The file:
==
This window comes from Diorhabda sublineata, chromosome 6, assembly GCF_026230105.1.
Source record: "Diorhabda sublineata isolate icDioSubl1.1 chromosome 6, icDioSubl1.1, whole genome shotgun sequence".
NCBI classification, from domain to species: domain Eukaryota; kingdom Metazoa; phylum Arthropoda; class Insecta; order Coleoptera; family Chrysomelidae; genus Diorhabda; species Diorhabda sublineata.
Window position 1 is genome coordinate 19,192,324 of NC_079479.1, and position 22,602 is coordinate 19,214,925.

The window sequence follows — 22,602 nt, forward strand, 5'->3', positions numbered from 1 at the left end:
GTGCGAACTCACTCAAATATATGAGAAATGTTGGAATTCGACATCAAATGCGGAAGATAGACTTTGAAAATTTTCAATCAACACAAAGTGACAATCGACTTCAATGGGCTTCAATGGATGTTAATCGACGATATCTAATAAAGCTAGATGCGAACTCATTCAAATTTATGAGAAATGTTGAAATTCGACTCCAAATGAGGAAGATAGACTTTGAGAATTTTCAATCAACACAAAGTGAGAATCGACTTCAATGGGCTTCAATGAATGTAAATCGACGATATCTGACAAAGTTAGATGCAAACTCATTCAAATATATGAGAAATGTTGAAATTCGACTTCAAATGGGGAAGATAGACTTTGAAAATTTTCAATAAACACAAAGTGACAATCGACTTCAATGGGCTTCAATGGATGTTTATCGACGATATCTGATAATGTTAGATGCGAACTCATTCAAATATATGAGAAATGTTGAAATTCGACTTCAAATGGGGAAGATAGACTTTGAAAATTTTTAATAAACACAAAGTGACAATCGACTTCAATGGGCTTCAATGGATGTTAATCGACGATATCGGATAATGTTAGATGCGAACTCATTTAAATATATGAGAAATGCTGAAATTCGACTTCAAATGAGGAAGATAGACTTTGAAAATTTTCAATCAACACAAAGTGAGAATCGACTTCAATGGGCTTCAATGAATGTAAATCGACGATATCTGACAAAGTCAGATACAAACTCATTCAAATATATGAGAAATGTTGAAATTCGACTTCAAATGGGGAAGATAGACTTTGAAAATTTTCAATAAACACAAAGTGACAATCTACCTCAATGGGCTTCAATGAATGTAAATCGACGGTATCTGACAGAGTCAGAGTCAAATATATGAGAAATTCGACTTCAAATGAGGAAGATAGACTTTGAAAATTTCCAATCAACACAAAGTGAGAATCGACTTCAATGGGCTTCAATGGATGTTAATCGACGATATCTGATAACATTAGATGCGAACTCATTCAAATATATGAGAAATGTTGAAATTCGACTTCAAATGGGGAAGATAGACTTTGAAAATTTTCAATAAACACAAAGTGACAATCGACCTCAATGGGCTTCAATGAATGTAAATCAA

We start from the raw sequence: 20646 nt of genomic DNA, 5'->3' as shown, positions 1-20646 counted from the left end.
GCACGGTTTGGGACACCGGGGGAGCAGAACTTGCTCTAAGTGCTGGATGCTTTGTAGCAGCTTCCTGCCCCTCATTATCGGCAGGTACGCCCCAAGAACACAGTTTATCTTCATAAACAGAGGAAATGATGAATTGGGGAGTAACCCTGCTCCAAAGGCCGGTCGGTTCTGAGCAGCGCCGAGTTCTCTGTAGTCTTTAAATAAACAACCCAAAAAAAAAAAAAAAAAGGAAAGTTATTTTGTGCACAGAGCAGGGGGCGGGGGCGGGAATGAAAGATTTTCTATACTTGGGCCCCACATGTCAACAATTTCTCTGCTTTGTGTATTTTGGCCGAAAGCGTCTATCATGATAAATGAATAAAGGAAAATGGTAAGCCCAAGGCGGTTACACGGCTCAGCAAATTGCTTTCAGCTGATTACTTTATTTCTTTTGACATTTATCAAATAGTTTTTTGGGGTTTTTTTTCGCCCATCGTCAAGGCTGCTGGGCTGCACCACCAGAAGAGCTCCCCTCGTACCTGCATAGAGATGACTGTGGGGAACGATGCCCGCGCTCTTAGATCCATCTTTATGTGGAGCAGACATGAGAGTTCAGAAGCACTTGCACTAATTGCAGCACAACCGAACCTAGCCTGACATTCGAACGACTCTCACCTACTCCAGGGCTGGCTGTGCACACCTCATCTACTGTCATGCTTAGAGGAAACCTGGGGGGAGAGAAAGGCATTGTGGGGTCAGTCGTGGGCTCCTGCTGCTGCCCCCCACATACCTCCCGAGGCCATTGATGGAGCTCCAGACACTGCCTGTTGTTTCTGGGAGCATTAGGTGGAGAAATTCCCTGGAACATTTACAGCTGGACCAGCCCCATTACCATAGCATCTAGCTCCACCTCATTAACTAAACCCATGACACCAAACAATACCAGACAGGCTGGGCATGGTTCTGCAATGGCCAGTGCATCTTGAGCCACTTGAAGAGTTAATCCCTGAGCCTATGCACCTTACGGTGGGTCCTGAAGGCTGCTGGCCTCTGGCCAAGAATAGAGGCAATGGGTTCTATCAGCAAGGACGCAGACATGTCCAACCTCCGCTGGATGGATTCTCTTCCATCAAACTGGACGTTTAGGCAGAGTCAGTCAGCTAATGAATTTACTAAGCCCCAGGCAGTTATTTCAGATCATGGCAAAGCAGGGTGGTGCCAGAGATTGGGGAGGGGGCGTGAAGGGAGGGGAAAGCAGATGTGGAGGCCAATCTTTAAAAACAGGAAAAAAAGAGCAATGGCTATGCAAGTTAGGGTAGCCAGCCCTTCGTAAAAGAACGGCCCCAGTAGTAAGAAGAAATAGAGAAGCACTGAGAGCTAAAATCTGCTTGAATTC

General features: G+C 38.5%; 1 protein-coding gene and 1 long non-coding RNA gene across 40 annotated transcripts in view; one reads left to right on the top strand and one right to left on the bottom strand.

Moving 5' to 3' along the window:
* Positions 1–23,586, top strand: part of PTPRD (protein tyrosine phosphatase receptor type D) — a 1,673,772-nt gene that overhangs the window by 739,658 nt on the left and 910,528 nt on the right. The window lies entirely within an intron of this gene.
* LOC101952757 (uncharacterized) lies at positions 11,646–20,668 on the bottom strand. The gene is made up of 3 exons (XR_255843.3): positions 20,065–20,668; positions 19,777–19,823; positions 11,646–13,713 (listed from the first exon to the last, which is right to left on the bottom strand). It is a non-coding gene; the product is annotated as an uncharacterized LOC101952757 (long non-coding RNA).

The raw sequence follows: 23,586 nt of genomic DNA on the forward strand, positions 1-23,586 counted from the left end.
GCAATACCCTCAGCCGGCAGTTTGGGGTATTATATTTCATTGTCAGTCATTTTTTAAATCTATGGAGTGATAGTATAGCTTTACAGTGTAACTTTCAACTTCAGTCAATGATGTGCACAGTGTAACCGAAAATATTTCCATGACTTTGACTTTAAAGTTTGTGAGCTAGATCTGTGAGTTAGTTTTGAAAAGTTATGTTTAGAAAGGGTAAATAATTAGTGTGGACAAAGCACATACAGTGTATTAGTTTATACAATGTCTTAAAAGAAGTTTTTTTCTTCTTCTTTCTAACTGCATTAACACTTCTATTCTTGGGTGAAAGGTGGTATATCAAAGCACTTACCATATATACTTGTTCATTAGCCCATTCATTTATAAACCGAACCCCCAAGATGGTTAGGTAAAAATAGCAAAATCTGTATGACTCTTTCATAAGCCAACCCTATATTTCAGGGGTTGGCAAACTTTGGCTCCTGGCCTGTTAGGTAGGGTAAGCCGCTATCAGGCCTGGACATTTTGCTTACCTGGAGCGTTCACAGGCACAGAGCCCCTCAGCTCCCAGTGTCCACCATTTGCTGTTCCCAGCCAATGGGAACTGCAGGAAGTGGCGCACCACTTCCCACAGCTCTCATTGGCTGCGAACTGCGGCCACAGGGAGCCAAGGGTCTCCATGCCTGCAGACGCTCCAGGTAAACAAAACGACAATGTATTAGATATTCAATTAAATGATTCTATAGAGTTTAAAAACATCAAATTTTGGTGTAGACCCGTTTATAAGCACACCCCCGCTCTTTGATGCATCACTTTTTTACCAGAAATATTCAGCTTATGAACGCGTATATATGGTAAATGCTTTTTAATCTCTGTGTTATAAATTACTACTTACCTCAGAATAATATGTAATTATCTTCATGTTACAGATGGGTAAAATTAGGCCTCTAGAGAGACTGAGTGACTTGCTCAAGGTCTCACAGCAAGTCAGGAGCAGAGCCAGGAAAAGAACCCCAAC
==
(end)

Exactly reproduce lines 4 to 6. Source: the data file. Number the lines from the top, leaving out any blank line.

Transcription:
Window position 1 is genome coordinate 19,192,324 of NC_079479.1, and position 22,602 is coordinate 19,214,925.

The window sequence follows — 22,602 nt, forward strand, 5'->3', positions numbered from 1 at the left end:
GTGCGAACTCACTCAAATATATGAGAAATGTTGGAATTCGACATCAAATGCGGAAGATAGACTTTGAAAATTTTCAATCAACACAAAGTGACAATCGACTTCAATGGGCTTCAATGGATGTTAATCGACGATATCTAATAAAGCTAGATGCGAACTCATTCAAATTTATGAGAAATGTTGAAATTCGACTCCAAATGAGGAAGATAGACTTTGAGAATTTTCAATCAACACAAAGTGAGAATCGACTTCAATGGGCTTCAATGAATGTAAATCGACGATATCTGACAAAGTTAGATGCAAACTCATTCAAATATATGAGAAATGTTGAAATTCGACTTCAAATGGGGAAGATAGACTTTGAAAATTTTCAATAAACACAAAGTGACAATCGACTTCAATGGGCTTCAATGGATGTTTATCGACGATATCTGATAATGTTAGATGCGAACTCATTCAAATATATGAGAAATGTTGAAATTCGACTTCAAATGGGGAAGATAGACTTTGAAAATTTTTAATAAACACAAAGTGACAATCGACTTCAATGGGCTTCAATGGATGTTAATCGACGATATCGGATAATGTTAGATGCGAACTCATTTAAATATATGAGAAATGCTGAAATTCGACTTCAAATGAGGAAGATAGACTTTGAAAATTTTCAATCAACACAAAGTGAGAATCGACTTCAATGGGCTTCAATGAATGTAAATCGACGATATCTGACAAAGTCAGATACAAACTCATTCAAATATATGAGAAATGTTGAAATTCGACTTCAAATGGGGAAGATAGACTTTGAAAATTTTCAATAAACACAAAGTGACAATCTACCTCAATGGGCTTCAATGAATGTAAATCGACGGTATCTGACAGAGTCAGAGTCAAATATATGAGAAATTCGACTTCAAATGAGGAAGATAGACTTTGAAAATTTCCAATCAACACAAAGTGAGAATCGACTTCAATGGGCTTCAATGGATGTTAATCGACGATATCTGATAACATTAGATGCGAACTCATTCAAATATATGAGAAATGTTGAAATTCGACTTCAAATGGGGAAGATAGACTTTGAAAATTTTCAATAAACACAAAGTGACAATCGACCTCAATGGGCTTCAATGAATGTAAATCAA